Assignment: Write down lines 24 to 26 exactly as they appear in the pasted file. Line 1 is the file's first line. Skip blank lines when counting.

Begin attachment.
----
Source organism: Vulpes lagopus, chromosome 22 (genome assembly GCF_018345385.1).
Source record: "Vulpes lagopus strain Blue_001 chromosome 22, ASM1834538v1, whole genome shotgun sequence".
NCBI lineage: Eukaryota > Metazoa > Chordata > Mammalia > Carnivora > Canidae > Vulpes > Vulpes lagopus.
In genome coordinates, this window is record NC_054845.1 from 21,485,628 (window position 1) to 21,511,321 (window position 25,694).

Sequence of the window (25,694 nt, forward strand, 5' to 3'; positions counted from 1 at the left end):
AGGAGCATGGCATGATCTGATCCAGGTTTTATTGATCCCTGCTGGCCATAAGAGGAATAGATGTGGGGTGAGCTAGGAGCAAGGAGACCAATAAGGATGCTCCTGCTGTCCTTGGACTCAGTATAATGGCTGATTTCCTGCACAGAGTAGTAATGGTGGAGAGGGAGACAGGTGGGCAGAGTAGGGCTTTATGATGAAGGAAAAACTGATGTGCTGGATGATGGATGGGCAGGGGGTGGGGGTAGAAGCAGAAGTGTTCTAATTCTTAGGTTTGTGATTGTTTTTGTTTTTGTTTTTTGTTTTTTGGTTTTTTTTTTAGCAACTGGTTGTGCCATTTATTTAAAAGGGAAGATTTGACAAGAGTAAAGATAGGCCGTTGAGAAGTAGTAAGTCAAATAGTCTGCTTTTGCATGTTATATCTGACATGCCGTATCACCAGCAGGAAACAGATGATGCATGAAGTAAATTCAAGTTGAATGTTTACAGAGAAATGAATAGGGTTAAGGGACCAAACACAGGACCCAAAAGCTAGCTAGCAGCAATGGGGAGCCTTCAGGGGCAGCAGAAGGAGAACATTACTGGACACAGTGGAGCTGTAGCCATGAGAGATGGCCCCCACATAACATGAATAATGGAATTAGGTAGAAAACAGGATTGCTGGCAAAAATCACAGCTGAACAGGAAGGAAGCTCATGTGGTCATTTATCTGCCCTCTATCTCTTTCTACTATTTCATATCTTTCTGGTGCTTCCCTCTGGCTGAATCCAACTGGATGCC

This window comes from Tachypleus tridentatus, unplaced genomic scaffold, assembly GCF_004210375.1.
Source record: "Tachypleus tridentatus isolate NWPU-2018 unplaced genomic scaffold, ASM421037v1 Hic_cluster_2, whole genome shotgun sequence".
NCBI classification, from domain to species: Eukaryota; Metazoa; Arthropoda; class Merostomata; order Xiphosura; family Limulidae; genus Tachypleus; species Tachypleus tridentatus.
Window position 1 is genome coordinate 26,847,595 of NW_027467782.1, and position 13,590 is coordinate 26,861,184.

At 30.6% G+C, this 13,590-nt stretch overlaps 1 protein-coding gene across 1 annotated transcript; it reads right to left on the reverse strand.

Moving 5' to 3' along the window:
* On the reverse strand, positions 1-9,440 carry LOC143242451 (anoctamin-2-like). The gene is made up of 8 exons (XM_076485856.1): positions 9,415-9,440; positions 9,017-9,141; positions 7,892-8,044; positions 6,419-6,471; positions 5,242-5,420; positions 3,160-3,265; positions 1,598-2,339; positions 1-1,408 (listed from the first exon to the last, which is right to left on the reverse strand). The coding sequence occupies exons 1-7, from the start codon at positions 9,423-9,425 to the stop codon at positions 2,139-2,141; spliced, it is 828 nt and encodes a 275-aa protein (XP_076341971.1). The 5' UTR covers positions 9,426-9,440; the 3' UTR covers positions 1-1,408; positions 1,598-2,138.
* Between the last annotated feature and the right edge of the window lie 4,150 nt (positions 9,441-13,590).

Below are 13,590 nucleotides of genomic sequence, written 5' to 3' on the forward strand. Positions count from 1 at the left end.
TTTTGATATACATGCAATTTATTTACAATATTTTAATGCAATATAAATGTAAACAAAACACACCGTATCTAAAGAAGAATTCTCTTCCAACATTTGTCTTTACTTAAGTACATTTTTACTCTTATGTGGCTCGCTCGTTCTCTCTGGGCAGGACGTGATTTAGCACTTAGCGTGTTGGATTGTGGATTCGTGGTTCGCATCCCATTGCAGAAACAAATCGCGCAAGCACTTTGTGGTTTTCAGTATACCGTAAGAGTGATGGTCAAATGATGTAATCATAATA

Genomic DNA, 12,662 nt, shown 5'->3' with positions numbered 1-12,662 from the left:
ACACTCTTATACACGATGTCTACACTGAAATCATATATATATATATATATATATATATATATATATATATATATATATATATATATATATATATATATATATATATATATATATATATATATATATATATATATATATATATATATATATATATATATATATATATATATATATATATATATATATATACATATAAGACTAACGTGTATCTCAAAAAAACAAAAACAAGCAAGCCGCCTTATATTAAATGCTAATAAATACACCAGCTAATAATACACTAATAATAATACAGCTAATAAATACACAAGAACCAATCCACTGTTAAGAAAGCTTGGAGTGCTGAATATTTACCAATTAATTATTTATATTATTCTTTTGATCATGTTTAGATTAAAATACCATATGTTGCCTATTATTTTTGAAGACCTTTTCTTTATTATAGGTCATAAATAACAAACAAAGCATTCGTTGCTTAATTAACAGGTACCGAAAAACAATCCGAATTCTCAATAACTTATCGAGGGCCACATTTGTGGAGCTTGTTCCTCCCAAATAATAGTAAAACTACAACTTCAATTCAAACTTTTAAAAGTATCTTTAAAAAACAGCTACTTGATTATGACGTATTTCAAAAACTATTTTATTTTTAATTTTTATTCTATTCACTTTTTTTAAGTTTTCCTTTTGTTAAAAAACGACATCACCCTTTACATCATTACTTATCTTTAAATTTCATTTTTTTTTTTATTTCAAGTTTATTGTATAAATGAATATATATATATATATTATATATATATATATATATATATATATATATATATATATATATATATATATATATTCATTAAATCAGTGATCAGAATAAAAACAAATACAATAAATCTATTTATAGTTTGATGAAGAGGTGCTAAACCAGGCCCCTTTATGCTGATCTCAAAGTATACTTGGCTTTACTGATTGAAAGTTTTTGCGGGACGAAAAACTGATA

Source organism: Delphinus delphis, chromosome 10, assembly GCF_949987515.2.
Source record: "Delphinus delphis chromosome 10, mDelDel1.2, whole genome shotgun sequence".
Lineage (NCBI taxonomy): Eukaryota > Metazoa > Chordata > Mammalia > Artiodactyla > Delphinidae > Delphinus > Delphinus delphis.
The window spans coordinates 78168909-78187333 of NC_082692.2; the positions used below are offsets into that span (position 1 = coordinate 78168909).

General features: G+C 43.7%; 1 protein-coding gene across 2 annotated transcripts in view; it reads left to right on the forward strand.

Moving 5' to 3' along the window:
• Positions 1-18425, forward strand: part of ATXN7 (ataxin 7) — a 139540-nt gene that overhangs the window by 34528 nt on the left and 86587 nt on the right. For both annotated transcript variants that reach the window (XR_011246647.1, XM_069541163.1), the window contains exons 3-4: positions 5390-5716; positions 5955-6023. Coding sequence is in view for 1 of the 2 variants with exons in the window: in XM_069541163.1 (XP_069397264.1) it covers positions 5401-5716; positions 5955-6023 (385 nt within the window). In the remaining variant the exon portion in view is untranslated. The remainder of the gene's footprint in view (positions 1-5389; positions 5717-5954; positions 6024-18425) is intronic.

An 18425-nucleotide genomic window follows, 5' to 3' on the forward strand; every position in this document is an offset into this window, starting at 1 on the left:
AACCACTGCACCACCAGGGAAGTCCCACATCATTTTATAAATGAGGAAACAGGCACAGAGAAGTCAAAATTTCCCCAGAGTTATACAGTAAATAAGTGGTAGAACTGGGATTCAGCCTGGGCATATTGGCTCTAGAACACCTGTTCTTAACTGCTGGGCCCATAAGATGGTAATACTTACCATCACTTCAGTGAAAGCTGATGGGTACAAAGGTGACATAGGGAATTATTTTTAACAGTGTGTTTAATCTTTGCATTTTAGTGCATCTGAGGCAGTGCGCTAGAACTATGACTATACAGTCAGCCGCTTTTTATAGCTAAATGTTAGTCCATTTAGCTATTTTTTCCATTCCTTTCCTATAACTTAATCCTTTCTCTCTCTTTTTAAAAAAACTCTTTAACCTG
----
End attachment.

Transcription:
Moving 5' to 3' along the window:
• Positions 1-18425, forward strand: part of ATXN7 (ataxin 7) — a 139540-nt gene that overhangs the window by 34528 nt on the left and 86587 nt on the right. For both annotated transcript variants that reach the window (XR_011246647.1, XM_069541163.1), the window contains exons 3-4: positions 5390-5716; positions 5955-6023. Coding sequence is in view for 1 of the 2 variants with exons in the window: in XM_069541163.1 (XP_069397264.1) it covers positions 5401-5716; positions 5955-6023 (385 nt within the window). In the remaining variant the exon portion in view is untranslated. The remainder of the gene's footprint in view (positions 1-5389; positions 5717-5954; positions 6024-18425) is intronic.

An 18425-nucleotide genomic window follows, 5' to 3' on the forward strand; every position in this document is an offset into this window, starting at 1 on the left: